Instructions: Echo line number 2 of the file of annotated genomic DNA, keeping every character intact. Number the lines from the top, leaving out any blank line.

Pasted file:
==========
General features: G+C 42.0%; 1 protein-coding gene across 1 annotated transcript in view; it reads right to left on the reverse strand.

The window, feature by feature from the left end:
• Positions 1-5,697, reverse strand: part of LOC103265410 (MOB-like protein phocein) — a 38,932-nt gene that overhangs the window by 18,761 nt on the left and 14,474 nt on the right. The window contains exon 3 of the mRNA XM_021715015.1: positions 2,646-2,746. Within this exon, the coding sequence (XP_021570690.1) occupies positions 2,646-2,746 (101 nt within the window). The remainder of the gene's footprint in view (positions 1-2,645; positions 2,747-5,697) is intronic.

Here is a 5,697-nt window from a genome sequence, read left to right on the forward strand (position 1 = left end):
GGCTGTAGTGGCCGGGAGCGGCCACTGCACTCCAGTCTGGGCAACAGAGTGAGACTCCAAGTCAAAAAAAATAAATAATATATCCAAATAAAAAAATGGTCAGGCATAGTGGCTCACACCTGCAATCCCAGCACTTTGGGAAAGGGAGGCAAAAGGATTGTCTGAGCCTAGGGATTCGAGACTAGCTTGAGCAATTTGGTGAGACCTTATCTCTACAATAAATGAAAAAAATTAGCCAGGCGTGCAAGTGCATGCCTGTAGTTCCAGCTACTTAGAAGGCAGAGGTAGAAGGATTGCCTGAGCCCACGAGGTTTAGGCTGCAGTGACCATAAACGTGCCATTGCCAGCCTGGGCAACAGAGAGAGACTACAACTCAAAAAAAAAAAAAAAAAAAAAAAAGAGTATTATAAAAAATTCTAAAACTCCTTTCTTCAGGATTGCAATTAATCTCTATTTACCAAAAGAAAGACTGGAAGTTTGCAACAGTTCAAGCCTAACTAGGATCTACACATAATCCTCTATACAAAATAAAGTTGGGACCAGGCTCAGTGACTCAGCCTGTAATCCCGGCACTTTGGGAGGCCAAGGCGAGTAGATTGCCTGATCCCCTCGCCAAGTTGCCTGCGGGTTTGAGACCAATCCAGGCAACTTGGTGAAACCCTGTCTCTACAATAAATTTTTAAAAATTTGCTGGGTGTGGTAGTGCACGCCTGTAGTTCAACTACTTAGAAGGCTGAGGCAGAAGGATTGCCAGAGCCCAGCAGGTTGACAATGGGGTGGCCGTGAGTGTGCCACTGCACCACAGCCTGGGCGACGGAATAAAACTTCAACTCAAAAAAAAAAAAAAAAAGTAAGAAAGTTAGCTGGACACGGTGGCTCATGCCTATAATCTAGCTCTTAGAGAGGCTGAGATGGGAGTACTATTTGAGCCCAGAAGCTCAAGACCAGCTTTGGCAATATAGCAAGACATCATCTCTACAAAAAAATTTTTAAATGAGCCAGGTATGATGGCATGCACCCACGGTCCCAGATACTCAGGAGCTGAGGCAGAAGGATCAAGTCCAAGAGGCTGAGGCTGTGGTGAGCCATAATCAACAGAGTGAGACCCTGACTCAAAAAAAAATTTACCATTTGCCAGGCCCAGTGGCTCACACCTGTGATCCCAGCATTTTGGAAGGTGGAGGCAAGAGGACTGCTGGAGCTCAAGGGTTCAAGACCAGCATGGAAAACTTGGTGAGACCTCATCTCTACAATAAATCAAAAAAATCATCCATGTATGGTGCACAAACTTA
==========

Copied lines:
The window, feature by feature from the left end: